2013: The Year in Shaming


2013 was The Year of a lot of things. It was the year of Beyoncé (again). It was the year of royal babies, Jennifer Lawrence, white girls twerking, teens sending dick picks and Robin Thicke’s emergence as a feminist scholar (again). It was — as concluded by Rembert Browne’s sprawling and thorough “Who Won 2013” bracket — the year of cultural appropriation. But there’s another not-so-silent-yet-often-ignored star of 2013 that deserves its due —- and that star is shame. (The feeling, NOT the 2011 movie about sex addiction.)

2013 was the year when everyone felt shamed no matter what they did and yet somehow, despite all that shame, never managed to shut up about how shamed they were feeling. Now, it goes without saying that some types of shaming are very real and damaging. Shaming someone for the shape of their body, the color of their skin, their gender, the number of people they’ve slept with or their sexual orientation is both fucked up and — most unfortunately — a deeply institutionalized part of our culture. Those specific types of shaming deserve addressing because they degrade people over arbitrary bullshit that they cannot (and/or should not be expected to) control.

But what about those of us who have been lucky enough to live our lives in relatively shame-free comfort? I mean, it seems unfair that only victims should have a right to victimhood. Don’t WE have a right to feel shamed, too? Well, if 2013 has proven anything, the answer is a resounding YES. And luckily, we can all get a piece of that sweet sweet victim pie by using this very simple trick: Take whatever dumb-ass thing that you want to feel righteous over and add “-shaming” to the end. Voilà You’ve successfully been shamed!

Go ahead, try it. Thought you were ordering a black sweater from Madewell only to realize once it’s arrived that it’s actually navy and now you can’t return it because you bought it on sale and also cut the tags off to wear it to brunch last Sunday? You’ve been RETURN-shamed. Miss the bus because your alarm didn’t wake you up on time and yeah, sure, you probably could have made it anyway, but you really wanted to grab coffee on the way to the bus stop? That bus was LATE-shaming you. See? It’s fun! Idiotic and selfish, but FUN.

If you want to see this shaming appropriation in practice, here are some very real examples of nonsense-shaming from the past year: There was snack-shaming, attendance-shaming, salad-shaming, Shame-shaming, INSTAGRAM FILTER SHAMING, selfie-shaming, pop music shaming, tattoo-shaming and Drake-shaming. We’re even shaming fake people now — that’s how pervasive “shaming” has become.

Oh, no! Am I shaming-shaming?

To put the sarcasm aside for a moment (I know, I feel naked without it, too), let’s address how all of these types of shaming are all pretty basic bullshit (except for the Drake-shaming — that’s a real problem). If someone says they do not like your taste in music, that is not shaming. That is someone having different tastes in music than you. It sucks if they make you feel bad about it, but you have two options — pretend to like cooler musicians or rightfully dismiss whoever is giving you a hard time as a dick.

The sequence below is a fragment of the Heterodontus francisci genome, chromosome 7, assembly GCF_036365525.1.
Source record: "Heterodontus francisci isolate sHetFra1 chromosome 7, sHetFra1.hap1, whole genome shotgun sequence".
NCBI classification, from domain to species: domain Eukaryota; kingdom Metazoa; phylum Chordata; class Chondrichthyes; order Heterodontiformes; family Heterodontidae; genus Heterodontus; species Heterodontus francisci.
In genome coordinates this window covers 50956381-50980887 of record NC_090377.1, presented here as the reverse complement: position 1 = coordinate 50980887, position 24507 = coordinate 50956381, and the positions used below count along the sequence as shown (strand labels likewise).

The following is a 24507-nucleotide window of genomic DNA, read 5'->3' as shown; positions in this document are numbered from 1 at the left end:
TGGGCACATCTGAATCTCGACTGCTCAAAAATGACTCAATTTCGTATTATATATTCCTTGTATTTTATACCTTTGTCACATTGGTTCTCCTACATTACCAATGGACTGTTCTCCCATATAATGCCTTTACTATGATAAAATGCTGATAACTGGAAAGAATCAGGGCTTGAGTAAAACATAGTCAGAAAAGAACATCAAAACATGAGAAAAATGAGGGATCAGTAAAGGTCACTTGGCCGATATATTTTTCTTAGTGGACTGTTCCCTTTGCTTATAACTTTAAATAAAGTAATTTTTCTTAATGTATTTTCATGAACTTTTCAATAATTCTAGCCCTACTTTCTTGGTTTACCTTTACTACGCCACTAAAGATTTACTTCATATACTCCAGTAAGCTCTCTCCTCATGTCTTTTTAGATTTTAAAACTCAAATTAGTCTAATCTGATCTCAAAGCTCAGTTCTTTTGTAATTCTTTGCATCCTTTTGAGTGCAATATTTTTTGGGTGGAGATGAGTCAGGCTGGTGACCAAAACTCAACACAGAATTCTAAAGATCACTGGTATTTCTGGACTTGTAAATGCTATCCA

It is not shaming for someone to post “#nofilter” on an Instagram photo. In fact, that is not about you at all. Besides, that person is probably lying because EVERYONE uses filters. Tattoos — and I know this is a controversial topic among these parts — are a choice, so if you get an ugly or stupid one, I am going to think that it’s ugly or stupid and — in the sake of fairness — I expect you to do the same thing if you ever see my lotus flower lower back tattoo.

An athlete saying he’s bummed to see so many empty seats in a baseball stadium is not “attendance shaming” and “snack shaming” and “salad shaming” are just more diluted ways of saying body-shaming. It’s time we chill the fuck out.

Look, there a moments in life where someone else is going to make you feel bad about something, but that doesn’t necessarily mean that you’ve been shamed. Here are some good questions to ask yourself in a moment of embarrassment or hurt: “Is this a part of a larger systemic oppression?” “Will this stop me from getting a job?” “Will this stop me from getting healthcare or deny me basic legal rights that are available to everyone else?”

If you answer no to all of these, you are not being shamed. You just happen to like or have an opinion about something that’s unpopular and probably kind of stupid.

Happy New Year, everyone! May your 2014 be completely shame-free. #oldyearshaming

Image via Shutterstock.

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